Alterity 101: Alterity as the Landmark of the Occident


How can anyone not want to get rid, and by means without appeal, of someone who is fundamentally a “criminal”, essentially a “danger”, and naturally a “monster”. The safety of all of us is at stake.

- Foucault, The Proper Use of Criminals



Foreword


Alterity 101 is a set of articles that strive to understand the phenomenon of alterity from a socio-anthropological perspective. The subsequent six articles will embark on a definition of Alterity and its power dynamics; it will also enable the reader to understand how alterity takes form under societal institutions by using the example of prisons. In a world that is disoriented towards the Other, we must ask ourselves which representations have been ingrained in the population and if these representations originate from dominant mechanisms.


1. Alterity 101: Alterity as the Landmark of the Occident

2. Alterity 101: The Power of Alterity

3. Alterity 101: The Alarmist Discourse

4. Alterity 101: Social Institutions as a Solution for Separating the Other from Society

5. Alterity 101: Hyper-incarceration

6. Alterity 101: The Development of a Status: Becoming a Prisoner



Alterity as the Landmark of the Occident


Alterity comes from the Latin word alter, which means the "Other" (Treccani). There are objects that have a reality as Others - working as a mirroring image of the thing itself - and the Occident is full of these iconographies (Taussig, 1984). The mirror works as a reflector of a supposed reality and following this metaphor, the Other would be the reflection. However, the mirror of alterity is not to be thought of as a precise reflection of reality, but as a given image that is turned around: an antithesis. Because there is a reality and a reflection, the mirror of alterity has also a dominant and a dominated (imagine a subject and a mirror, the subject is the dominant and his reflection in the mirror is the dominated – see figure 1: the white woman would be the dominant and the black woman the dominated).


There is always a strong and a weak partner, and the two come together in their existence: if the weak would not exist then the strong could not be thought of (Said, 1977). The trick for the one which is in front of the mirror is to be visible only through his reflection by the Other. The strong partner appears to be nothing in particular and is seen as the norm because it is only visible through its opposite, that is, its Other (Lipstiz, 1998). And unlike the first, the Other is always present and belongs to a category, has a name and specificities (Lipstiz, 1998).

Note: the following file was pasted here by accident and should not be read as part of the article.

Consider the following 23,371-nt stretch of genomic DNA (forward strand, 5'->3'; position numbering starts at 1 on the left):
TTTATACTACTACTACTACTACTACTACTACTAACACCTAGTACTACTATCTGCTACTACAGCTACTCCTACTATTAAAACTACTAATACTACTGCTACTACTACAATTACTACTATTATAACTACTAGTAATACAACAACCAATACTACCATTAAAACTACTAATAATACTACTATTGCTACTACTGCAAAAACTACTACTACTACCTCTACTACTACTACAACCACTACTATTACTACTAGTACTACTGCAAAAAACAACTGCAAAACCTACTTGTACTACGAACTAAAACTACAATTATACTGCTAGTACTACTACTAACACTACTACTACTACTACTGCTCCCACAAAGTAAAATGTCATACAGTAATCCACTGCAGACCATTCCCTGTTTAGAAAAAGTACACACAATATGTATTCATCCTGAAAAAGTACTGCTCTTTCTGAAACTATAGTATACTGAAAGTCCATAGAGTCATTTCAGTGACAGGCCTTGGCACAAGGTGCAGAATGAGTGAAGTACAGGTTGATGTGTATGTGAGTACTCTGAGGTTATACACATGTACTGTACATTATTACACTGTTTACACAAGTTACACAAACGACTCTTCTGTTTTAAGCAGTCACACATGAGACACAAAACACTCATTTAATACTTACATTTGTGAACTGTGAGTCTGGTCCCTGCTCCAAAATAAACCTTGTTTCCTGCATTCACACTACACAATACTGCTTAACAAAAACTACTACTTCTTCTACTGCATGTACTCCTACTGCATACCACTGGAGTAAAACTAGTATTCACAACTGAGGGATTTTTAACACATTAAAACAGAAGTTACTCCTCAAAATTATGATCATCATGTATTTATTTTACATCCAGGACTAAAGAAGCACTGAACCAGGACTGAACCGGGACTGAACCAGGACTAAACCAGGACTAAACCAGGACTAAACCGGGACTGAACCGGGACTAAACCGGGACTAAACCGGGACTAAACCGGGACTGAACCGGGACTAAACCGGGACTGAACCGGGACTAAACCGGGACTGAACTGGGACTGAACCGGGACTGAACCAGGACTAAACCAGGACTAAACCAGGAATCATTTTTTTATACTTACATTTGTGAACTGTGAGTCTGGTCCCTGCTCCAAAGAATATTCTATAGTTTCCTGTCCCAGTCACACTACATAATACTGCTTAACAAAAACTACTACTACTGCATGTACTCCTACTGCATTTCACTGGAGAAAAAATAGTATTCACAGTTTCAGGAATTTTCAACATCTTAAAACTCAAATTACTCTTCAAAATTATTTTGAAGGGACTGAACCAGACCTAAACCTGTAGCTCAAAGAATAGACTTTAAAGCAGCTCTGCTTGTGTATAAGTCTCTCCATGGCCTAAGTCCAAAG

Figure 1: Image of the artistic work 'OTHERNESS'

The Occident is full of terms that work by alterity. For instance, the word ‘American’ assumes under its name a population of White Americans but it does not need to specify it (Lipstiz, 1998). As a White person in America, you would only be named ‘American’, but a Black person in America would be named ‘Afro-American’. The Afro-American becomes the Other of the American. Similarly but universally, the term ‘women’ exists only in its differentiation to the term ‘men’. A woman will be “defined and differentiated with reference to man and not he with reference to her; she is the incidental, the inessential as opposed to the essential. He is the Subject, he is the Absolute. She is the Other.” (De Beauvoir, 1949/2011, p. 6). Therefore, being named means being organized by and recognized by a linguistic code that supposes specific traits for specified names (Bourdieu, 2016/1979). The Other is always named by the discourses of society while established names will confer identities, and the mythology of language will act.

Figure 2: Cartoon representing how western have engrained Orientalism

These nominal identities can determine groups of individuals. The traits that are given to the Other serve to inscribe belonging into a group (Bourdieu, 2016/1979). Words are therefore an example of the presence of alterity, but, more broadly, geographical parts of the world can also be determined by alterity. Indeed, humans not only create their own stories by using discourses about what they know or have done but also about the place where it happened (Said, 1977). Orientalism is an example of this: the alter ego of the West was always the East. Nevertheless, insofar as the East has long been the Other of the West, the latter is not the sole one, and the very existence of the West is based on a metanarrative that goes far beyond the one built around Orientalism. It is more generally the history of the Occident which is full of iconographies of what ought to be its opposite, i.e. the evil and the abnormal (Taussig, 1984). Inversely and thanks to the existence of the Other, the Occident will be the good and the utopic.